Every now and then, I come across books so beautifully written that their characters follow me around, demanding I understand their lives, their mistakes, their loves, and in this case, their families. Taken together, the Howarth Family stories are an achievement worth every one of the five stars I’d give them."
The eBook, Silent Trauma, is the result of years of research, and the need to tell the story in a way that readers will engage with the truth behind the drug Stilboestrol. So I had the idea of intertwining this main theme around and through the lives of four fictional characters, four women, all affected throughout their lives by the damage the drug has done to them. Their stories underpin all the harm the drug has done to so many women all over the world. The story is fictional, the facts are real.
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I wait by the bed. I move into her line of vision and it’s as though we’re watching one another, my mother and me; two women – trapped.
Today has been a long time coming. Irene sits at her mother's side waiting for the right moment, for the point at which she will know she is doing the right thing by Rose.
Rose was Irene's little sister, an unwanted embarrassment to their mother Lilian but a treasure to Irene. Rose died thirty years ago, when she was eight, and nobody has talked about the circumstances of her death since. But Irene knows what she saw. Over the course of 24 hours their moving and tragic story is revealed – a story of love and duty, betrayal and loss – as Irene rediscovers the past and finds hope for the future.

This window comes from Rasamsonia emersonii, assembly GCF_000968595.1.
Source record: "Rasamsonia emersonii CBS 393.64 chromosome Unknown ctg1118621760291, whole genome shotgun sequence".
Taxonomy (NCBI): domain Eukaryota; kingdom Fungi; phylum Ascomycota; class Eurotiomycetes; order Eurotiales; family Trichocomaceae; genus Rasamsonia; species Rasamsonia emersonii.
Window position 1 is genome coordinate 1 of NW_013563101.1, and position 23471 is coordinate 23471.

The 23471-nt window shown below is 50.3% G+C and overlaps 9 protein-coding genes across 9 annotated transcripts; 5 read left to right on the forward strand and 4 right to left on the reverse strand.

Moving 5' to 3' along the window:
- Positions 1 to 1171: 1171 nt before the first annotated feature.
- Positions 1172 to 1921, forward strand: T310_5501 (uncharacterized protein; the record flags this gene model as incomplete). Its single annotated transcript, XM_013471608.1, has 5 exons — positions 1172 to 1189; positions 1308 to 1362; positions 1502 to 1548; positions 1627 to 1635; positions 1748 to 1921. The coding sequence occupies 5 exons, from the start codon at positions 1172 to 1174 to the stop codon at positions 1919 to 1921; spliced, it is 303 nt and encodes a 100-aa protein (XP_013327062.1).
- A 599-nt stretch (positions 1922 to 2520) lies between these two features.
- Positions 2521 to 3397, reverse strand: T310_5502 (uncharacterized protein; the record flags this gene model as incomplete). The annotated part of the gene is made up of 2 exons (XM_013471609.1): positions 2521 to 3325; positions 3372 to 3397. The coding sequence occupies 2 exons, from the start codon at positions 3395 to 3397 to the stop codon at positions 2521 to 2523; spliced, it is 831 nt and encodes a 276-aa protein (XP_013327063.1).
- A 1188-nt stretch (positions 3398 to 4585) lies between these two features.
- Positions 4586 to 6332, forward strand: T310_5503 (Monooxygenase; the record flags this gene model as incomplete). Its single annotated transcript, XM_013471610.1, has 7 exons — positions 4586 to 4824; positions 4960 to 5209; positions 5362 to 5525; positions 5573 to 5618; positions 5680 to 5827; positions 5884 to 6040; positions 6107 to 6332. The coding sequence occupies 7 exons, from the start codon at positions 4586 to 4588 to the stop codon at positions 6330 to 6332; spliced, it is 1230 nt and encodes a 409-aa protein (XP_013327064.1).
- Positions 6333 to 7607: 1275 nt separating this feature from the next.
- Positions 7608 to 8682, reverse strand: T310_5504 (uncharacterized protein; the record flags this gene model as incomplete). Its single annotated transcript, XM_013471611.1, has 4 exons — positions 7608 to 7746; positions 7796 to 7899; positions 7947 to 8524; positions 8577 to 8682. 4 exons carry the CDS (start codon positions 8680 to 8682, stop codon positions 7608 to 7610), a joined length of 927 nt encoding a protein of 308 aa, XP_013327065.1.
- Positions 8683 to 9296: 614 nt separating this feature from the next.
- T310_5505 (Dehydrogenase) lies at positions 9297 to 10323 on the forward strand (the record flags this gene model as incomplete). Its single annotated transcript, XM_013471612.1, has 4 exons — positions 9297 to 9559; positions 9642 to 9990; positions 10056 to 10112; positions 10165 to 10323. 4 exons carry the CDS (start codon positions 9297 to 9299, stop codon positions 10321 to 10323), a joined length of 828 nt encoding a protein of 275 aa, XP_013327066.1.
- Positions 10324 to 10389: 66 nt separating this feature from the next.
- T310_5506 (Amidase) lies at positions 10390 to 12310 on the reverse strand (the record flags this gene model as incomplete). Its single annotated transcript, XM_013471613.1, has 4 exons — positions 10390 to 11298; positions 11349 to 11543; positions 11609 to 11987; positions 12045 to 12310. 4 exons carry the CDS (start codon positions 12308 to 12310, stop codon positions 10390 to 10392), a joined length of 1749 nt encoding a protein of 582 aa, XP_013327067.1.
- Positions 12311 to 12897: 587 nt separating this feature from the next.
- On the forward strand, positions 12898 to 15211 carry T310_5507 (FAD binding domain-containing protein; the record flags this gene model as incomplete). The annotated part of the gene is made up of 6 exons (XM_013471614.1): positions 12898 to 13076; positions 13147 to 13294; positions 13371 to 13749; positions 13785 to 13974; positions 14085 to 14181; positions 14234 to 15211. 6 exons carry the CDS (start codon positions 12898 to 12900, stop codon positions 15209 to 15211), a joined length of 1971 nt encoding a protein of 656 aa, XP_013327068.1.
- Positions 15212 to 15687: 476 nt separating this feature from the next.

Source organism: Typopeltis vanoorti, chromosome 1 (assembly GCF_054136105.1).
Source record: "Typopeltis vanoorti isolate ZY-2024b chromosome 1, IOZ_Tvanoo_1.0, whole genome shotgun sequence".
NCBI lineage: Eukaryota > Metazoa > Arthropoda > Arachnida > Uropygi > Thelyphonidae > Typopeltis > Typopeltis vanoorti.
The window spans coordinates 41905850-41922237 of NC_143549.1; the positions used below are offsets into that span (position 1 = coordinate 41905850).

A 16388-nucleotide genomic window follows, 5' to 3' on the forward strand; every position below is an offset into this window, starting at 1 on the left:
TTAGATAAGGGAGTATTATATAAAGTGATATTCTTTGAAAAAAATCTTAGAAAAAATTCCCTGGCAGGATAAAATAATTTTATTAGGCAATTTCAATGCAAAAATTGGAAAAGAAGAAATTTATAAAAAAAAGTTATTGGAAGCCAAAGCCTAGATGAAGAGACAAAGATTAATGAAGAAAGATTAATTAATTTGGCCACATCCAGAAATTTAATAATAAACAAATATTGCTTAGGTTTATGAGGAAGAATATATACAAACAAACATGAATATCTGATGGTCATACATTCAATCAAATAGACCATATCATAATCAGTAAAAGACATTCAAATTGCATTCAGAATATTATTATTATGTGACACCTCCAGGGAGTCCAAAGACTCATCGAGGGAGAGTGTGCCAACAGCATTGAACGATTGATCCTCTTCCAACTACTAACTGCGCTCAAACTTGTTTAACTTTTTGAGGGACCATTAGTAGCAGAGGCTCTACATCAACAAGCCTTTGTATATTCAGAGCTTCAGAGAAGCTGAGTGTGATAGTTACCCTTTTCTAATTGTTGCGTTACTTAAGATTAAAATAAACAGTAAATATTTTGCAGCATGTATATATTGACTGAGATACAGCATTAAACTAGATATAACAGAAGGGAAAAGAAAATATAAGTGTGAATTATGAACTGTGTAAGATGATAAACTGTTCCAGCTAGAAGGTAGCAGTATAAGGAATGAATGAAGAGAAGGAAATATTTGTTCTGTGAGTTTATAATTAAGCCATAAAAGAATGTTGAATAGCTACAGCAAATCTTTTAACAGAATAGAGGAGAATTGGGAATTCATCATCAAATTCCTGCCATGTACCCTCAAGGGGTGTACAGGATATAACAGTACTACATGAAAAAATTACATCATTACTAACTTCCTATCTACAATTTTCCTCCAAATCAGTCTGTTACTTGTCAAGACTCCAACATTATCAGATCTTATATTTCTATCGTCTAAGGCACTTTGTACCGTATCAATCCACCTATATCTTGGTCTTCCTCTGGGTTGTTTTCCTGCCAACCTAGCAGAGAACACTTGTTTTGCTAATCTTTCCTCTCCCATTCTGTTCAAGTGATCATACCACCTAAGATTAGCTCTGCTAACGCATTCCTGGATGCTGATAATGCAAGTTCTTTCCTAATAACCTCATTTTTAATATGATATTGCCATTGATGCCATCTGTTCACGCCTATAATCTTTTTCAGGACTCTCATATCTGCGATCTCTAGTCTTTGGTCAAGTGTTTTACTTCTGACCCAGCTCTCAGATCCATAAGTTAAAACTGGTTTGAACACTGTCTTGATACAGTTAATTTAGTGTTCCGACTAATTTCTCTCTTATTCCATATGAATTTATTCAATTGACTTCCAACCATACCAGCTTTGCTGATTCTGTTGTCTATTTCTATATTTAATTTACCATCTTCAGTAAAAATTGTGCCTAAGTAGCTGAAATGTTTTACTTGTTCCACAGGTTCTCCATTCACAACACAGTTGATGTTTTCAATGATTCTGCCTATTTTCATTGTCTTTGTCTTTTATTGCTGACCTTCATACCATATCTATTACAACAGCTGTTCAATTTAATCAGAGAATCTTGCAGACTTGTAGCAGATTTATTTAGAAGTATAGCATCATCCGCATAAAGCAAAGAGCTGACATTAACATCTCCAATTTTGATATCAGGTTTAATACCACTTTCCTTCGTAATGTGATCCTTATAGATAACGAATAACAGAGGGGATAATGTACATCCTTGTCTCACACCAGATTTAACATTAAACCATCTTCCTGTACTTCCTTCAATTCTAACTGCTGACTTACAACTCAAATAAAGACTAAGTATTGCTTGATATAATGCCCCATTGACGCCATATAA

"...A book that is both powerful and moving, exquisitely penetrating. I am drawn in, empathising so intensely with Irene that I feel every twinge of her frustration, resentment, utter weariness and abiding love." Thorne Moore
"Judith Barrow's greatest strength is her understanding of her characters and the times in which they live; The Memory is a poignant tale of love and hate in which you will feel every emotion experienced by Irene." Terry Tyler
The new novel from the bestselling author of the Howarth family saga
Mother and daughter tied together by shame and secrecy, love and hate.
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Teri M Brown